I don’t really get homesick. Plenty of my friends count down the days until they get to take the next flight or train home. But as I sit on my dorm bed 2,704 miles away from “home,” I’m a little scared to admit to myself that I feel almost fine. 

Most of the time, I don’t know how homesickness feels—right up until the moment I meet someone with a 626 area code. Or make a plate of tomato and egg. Or when I step into Philadelphia’s Chinatown, walk into an Asian supermarket with a large shopping bag, and emerge with a bag full of ingredients and spices I know only I will cherish. 

I was born in Monterey Park, Calif., commonly known as the first suburban Chinatown in the United States. In the San Gabriel Valley, where I lived my entire life, Asian supermarkets are like forks in the kitchen—so common that their existence was a given. There are probably more Chinese signs than English ones in downtown Monterey Park. 

Like many other children of Asian immigrants, food and supermarkets are a central part of my identity and connection with my culture. No restaurant will ever encapsulate my childhood as wholly as Wei–Chuan pork, corn, and cabbage dumplings do. But rather than simply being staples in my mom’s weekly grocery runs, she’d bring them home after a whole weekend of peddling them to customers. 

For more than a decade, my mom worked weekends for Wei–Chuan, a manufacturer of Chinese food, to market their products in supermarkets all around the SGV. That was in addition to her weekday job as an office assistant to an ophthalmologist. As a result, many of my childhood memories with her are in the context of food; her cooking dinner after she came back from a long day of work; counting down the minutes until she came home, in case she brought treats for me and my brothers. If she had egg tarts or an entire Swiss roll cake, I basically won the lottery. 

The natural consequence of my mom working seven days a week was that I didn’t get to spend much time with her. The time we did have together, as I recall it, was spent in the presence of supermarkets. As the only two people in the family with any sweet tooth whatsoever, we bought ourselves treats during shopping trips while she half–jokingly made me promise not to tell Dad. Sometimes I did, sometimes I didn’t. It depended on her mood. 

Even after she quit her weekend job, it was still much of the same—just more of it. Instead of infrequent supermarket trips, they started happening every weekend. Her grocery shopping destinations were always different from whichever local supermarket we visited the weekend before. Conversations were squeezed between items on a shopping list. I cried my angriest and most bitter tears sitting in the passenger’s seat in a 99 Ranch Market parking lot after arguing with my mom. The infinite patience she had while I obnoxiously played K–pop on the radio probably qualified her for sainthood. 

The only time I’ve ever felt like a nepo baby was when my mom brought me and my brothers grocery shopping, and we would run into her old colleagues from her weekend job. Their reactions to us turned into an inside joke: Of course, they’d say hi to my mom first. Then they’d turn their attention to my brothers—twins, each 6–foot–2—and marvel over how tall they were. Optionally, a few jokes were made about how much it would take to feed them. And finally, they’d turn to me, and ask my mom how old I was now and how long it had been since I’d last seen them. After my college acceptances, my mom would humblebrag about where I was going. The result would pretty much be the same every time: We got extra samples. Small victories. At some point, we started intentionally going to supermarkets where we could rely on at least a handful of her old colleagues to be there.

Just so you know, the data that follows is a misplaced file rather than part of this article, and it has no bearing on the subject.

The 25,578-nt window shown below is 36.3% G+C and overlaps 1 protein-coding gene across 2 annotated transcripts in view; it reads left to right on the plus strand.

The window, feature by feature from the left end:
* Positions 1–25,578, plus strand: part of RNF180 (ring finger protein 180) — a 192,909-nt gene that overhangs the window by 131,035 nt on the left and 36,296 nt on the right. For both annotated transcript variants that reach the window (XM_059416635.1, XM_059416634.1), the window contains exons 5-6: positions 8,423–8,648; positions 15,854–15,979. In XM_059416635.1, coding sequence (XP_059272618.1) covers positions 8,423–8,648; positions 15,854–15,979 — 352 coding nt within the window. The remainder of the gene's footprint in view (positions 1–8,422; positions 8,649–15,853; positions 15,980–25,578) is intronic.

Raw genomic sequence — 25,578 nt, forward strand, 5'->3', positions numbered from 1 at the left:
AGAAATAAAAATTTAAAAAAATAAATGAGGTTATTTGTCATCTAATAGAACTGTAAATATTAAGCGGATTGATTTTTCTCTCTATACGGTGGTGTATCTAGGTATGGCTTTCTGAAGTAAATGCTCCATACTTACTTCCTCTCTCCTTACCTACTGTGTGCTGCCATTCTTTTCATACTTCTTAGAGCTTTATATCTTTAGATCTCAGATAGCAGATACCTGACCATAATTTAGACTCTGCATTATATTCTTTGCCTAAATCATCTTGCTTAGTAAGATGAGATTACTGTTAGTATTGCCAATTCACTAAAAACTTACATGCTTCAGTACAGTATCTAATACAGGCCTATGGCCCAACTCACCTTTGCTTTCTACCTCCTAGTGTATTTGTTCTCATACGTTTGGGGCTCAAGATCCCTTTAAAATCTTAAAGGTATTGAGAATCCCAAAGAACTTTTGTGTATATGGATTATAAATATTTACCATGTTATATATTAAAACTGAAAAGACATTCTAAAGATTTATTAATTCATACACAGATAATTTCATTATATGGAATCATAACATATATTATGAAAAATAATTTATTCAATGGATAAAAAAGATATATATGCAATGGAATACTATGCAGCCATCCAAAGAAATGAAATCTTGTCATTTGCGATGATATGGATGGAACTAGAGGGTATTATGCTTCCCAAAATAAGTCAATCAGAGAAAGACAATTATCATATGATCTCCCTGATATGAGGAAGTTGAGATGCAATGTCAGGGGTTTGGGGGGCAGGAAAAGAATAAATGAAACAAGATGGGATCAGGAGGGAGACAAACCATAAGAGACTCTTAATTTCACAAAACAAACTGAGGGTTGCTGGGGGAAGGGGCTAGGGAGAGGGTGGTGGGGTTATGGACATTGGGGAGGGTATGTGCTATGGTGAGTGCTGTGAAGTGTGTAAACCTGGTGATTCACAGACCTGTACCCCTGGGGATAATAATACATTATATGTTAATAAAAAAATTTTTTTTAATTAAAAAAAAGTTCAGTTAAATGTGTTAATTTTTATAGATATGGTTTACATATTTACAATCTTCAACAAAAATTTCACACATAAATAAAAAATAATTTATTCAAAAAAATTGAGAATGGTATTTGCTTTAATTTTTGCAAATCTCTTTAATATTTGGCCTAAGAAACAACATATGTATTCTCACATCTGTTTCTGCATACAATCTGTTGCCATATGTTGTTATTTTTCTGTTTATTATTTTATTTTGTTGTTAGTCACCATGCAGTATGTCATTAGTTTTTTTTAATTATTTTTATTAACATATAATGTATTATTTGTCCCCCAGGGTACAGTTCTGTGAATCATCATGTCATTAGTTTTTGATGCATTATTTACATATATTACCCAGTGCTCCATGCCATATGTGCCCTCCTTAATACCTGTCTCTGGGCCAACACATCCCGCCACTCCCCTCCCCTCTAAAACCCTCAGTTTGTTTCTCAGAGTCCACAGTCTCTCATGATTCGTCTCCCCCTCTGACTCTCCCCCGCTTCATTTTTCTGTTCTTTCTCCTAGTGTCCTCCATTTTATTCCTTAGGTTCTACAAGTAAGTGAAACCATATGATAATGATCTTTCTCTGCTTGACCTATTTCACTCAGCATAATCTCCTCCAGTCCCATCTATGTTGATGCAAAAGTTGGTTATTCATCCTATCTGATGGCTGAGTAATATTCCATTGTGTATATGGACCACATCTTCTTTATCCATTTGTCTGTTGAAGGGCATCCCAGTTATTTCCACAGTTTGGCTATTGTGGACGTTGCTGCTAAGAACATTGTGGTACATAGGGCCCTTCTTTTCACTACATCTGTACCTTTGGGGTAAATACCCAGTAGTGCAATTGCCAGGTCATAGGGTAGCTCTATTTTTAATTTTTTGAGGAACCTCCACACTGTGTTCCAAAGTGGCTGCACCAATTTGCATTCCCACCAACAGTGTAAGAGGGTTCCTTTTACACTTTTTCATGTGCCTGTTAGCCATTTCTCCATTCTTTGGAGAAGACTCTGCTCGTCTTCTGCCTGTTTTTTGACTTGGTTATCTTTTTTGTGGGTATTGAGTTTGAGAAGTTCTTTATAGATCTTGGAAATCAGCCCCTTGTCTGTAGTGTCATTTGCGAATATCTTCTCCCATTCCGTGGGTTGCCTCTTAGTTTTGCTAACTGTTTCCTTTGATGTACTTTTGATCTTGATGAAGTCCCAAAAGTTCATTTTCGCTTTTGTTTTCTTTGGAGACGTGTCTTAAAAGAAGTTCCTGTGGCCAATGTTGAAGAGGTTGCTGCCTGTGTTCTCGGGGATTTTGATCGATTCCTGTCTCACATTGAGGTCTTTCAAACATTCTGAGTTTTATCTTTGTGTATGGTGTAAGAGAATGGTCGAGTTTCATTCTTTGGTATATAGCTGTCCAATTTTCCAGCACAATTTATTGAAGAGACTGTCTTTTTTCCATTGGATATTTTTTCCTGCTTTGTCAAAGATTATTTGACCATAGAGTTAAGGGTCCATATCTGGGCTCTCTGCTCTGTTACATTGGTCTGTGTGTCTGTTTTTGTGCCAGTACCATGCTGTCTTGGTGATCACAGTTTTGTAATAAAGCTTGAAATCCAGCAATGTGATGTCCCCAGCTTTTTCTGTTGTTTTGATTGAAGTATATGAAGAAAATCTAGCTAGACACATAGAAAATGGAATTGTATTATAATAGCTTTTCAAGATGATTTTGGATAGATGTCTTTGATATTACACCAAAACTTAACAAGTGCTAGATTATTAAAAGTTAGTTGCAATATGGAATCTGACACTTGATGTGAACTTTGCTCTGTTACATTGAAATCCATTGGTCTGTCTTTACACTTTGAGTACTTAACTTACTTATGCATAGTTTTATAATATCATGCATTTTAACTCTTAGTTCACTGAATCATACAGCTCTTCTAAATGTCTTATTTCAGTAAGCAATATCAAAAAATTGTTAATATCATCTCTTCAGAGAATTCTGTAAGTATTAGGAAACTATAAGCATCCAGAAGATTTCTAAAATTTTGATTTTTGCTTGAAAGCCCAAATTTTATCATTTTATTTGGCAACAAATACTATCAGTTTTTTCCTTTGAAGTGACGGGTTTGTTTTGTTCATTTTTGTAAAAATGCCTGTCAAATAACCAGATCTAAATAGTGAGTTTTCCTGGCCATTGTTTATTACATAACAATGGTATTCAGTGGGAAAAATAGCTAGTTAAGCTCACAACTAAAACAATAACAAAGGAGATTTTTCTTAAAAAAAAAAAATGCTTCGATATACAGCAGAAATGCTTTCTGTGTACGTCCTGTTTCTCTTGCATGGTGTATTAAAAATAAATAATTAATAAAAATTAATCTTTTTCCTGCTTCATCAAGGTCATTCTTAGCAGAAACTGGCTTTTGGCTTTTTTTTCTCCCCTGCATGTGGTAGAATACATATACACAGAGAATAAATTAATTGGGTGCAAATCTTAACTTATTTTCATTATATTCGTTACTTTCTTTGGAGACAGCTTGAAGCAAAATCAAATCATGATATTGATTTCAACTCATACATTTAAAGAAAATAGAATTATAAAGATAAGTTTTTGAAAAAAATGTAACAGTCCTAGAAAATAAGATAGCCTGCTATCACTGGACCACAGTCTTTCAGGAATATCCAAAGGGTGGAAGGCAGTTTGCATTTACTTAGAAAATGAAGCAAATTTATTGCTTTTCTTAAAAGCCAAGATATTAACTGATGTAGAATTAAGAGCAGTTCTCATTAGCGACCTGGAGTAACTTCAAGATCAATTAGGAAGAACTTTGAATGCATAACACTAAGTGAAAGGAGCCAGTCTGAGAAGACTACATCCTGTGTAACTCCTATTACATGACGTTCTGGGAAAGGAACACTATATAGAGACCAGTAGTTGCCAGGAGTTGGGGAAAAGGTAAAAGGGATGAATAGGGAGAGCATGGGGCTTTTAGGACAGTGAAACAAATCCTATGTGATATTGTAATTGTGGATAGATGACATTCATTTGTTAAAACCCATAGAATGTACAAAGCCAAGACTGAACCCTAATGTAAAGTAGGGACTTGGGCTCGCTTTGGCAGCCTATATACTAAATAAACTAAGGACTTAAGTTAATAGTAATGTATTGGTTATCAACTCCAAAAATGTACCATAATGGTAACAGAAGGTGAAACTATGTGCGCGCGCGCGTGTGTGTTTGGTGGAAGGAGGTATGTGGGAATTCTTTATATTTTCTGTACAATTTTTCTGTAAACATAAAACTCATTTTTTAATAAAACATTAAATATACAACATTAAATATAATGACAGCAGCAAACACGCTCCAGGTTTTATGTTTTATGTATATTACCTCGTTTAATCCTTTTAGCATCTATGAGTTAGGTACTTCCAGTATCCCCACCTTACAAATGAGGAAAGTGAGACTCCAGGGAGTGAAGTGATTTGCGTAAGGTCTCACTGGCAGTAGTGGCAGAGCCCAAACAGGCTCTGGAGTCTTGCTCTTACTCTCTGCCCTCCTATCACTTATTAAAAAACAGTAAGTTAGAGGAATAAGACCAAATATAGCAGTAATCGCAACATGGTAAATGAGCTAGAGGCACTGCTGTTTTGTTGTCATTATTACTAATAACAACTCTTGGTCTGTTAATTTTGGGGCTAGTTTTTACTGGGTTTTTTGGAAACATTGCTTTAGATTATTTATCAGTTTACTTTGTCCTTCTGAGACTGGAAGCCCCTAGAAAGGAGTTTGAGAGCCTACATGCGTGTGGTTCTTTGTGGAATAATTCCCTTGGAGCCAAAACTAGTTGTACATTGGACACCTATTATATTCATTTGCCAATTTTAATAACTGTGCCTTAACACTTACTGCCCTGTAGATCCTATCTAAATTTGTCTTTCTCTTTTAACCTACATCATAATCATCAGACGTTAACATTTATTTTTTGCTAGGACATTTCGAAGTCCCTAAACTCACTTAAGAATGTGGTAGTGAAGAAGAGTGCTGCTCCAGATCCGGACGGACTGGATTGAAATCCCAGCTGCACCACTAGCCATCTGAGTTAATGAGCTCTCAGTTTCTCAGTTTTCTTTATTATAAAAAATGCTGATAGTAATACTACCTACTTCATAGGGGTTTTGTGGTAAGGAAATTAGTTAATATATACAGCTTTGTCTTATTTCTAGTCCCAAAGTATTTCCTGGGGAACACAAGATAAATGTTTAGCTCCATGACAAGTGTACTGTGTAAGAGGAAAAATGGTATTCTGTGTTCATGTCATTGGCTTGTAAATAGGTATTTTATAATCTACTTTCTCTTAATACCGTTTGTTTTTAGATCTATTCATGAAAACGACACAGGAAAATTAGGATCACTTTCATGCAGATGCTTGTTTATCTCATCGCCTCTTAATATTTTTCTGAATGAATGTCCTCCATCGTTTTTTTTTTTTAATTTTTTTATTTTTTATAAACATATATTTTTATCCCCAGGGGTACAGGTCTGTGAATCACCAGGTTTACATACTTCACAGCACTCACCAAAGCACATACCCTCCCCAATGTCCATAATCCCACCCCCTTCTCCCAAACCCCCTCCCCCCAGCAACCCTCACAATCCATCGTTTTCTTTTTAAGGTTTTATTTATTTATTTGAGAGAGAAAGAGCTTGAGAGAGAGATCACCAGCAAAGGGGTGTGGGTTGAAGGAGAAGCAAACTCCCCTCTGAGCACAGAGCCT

Realizing you took something for granted hurts more than actually losing the thing. That’s how I felt a month after I started my first year at Penn. I was a continent away from home, bedridden with COVID–19, and there was nothing I wanted more than scallion pancakes. I didn’t even need them to be homemade. I just wanted the frozen stuff. 

I stayed in Philadelphia this past summer, because “I don’t really get homesick,” I told my friends and myself. But every two weeks, I’d either take the Market–Frankford Line east to Chinatown or west to the H Mart in Upper Darby, because every meal I cooked just turned out to be me chasing a taste of home. 

The truth is, I don’t know how to express my feelings of homesickness in a language others can understand. It’s like if my friend asked me what a specific Chinese dish was called or the name of an ingredient I used. I don’t have the vocabulary to describe such a feeling, and I don’t think I ever will—not to my friends, not to my family, probably not even to myself. How do I tell my best friend that a plate of pork, corn, and cabbage dumplings would probably make me cry? 

Homesickness implies you know what “home” is and means to you. Sometimes I think I catch a glimpse of it—in an aisle of the Upper Darby H Mart sitting next to the endless rows of soy sauce or hiding in my Rodin suite’s freezer in a pack of red bean buns. But as hard as I try to find the meaning of home while I’m in Philadelphia, I know that all efforts are futile unless I start looking in the parking lot of a Monterey Park 99 Ranch Market.